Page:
"I'm willing to look at all options," Thorne said. "I don't want to put any other agency on the street, but fiscally I have to look at the needs of the park board. Historically, it's a beautiful building. I would hope the public would say - if we do dispose of the property - that we do it in the best interest of the park district."
"Most of the decisions we have to make as a board," Heck said. "The public needs to be involved in this one. We'd have money to do a lot of things (if we sold the lodge for its worth), but we'd be giving up a landmark. Having the people's input puts the board in a better position. It keeps us honest."
Nancy Stemper, executive director of Carbondale Community Arts, said she was pleased the board will allow her agency and Keep Carbondale Beautiful to stay for now.
"It's not like we were in the dark (about the move and its possible consequences)," Stemper said. "The recommendation to let us stay until the end of the fiscal year came from an ad hoc subcommittee of the park district's Building and Maintenance Committee, so we are happy that they agreed to let us stay and that the staff is supportive of it."
Stemper said CCA is currently looking into several plans to present to the park district board that might allow the agency to stay in the building indefinitely.
"One of the things we need to pursue is public opinion," she said. "During that time, we are investigating uses (for the building) that would allow us to stay as tenants and generate enough revenue to pay for the facilities. I envision it as a very interesting public space. It has great potential for public events. I would like to make some proposals that would keep it a public facility, but I understand you have to pay the heat and light bill. I'm not unrealistic about the cost of maintenance."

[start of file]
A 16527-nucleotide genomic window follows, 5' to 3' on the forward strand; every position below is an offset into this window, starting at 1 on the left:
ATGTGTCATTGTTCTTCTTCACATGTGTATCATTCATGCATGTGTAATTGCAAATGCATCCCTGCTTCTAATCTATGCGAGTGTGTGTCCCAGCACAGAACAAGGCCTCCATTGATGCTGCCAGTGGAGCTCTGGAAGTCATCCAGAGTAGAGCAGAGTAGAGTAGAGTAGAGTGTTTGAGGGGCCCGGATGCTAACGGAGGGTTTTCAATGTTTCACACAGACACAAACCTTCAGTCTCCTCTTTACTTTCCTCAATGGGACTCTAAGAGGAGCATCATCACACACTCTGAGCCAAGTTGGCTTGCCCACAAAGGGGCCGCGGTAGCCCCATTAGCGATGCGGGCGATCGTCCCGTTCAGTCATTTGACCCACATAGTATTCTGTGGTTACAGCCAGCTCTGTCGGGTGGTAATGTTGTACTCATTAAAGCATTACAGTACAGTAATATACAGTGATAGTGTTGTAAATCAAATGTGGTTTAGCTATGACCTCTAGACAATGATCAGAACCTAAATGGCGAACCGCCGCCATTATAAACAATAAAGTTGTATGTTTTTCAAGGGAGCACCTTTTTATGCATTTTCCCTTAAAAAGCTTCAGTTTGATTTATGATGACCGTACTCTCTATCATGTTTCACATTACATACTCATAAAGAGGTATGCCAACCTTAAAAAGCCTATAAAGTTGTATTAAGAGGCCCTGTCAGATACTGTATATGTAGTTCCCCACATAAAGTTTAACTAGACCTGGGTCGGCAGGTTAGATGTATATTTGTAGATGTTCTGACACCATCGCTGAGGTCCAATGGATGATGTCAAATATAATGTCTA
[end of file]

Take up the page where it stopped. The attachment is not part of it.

Sally Wright, recreation superintendent for the park district, is part of the ad hoc committee to determine the lodge's fate. She said the committee plans to seek public opinion.
"I'm very interested in hearing what the community wants. We've had different suggestions, from having renovations done that would make it easier to hold receptions there - the grounds are so nice, and we do already have weddings there. On the other end is selling it, but that has certainly not been the number one comment. The only thing that has been determined is that the tenants can stay until the end of the fiscal year because it is already in the budget to maintain the lodge."
Tom Redmond, director of Development Services with the City of Carbondale, said the building is not currently on the city's historical register, but it is on a list of potential properties that might reasonably apply for the designation.
Those interested in voicing their opinions can send letters to the park district at the LIFE Community Center, 2500 Sunset Drive, Carbondale IL 62903 or to call the park district at (618) 529-4222.